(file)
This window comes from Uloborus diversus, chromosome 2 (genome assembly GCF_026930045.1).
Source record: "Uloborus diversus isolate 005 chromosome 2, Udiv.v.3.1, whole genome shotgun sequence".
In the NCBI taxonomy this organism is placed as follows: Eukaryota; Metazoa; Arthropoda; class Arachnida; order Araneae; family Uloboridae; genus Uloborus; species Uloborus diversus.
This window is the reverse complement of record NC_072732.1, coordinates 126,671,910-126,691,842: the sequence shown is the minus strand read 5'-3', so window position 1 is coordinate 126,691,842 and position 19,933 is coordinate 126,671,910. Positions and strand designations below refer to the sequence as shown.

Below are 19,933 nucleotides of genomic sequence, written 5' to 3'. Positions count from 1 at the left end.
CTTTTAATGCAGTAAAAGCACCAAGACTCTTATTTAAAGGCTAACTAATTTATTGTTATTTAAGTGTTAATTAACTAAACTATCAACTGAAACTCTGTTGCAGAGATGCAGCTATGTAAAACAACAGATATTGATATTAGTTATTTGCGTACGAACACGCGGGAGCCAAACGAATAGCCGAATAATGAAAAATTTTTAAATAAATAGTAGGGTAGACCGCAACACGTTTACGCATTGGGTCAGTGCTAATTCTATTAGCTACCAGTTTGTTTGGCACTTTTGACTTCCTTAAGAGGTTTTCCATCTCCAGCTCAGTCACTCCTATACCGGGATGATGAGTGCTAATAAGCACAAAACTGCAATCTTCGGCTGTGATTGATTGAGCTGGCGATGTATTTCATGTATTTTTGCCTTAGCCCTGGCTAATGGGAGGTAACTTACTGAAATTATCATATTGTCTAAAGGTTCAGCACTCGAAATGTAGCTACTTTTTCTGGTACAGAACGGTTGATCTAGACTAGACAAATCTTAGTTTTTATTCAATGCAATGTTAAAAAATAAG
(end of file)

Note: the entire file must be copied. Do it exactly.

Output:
This window comes from Uloborus diversus, chromosome 2 (genome assembly GCF_026930045.1).
Source record: "Uloborus diversus isolate 005 chromosome 2, Udiv.v.3.1, whole genome shotgun sequence".
In the NCBI taxonomy this organism is placed as follows: Eukaryota; Metazoa; Arthropoda; class Arachnida; order Araneae; family Uloboridae; genus Uloborus; species Uloborus diversus.
This window is the reverse complement of record NC_072732.1, coordinates 126,671,910-126,691,842: the sequence shown is the minus strand read 5'-3', so window position 1 is coordinate 126,691,842 and position 19,933 is coordinate 126,671,910. Positions and strand designations below refer to the sequence as shown.

Below are 19,933 nucleotides of genomic sequence, written 5' to 3'. Positions count from 1 at the left end.
CTTTTAATGCAGTAAAAGCACCAAGACTCTTATTTAAAGGCTAACTAATTTATTGTTATTTAAGTGTTAATTAACTAAACTATCAACTGAAACTCTGTTGCAGAGATGCAGCTATGTAAAACAACAGATATTGATATTAGTTATTTGCGTACGAACACGCGGGAGCCAAACGAATAGCCGAATAATGAAAAATTTTTAAATAAATAGTAGGGTAGACCGCAACACGTTTACGCATTGGGTCAGTGCTAATTCTATTAGCTACCAGTTTGTTTGGCACTTTTGACTTCCTTAAGAGGTTTTCCATCTCCAGCTCAGTCACTCCTATACCGGGATGATGAGTGCTAATAAGCACAAAACTGCAATCTTCGGCTGTGATTGATTGAGCTGGCGATGTATTTCATGTATTTTTGCCTTAGCCCTGGCTAATGGGAGGTAACTTACTGAAATTATCATATTGTCTAAAGGTTCAGCACTCGAAATGTAGCTACTTTTTCTGGTACAGAACGGTTGATCTAGACTAGACAAATCTTAGTTTTTATTCAATGCAATGTTAAAAAATAAG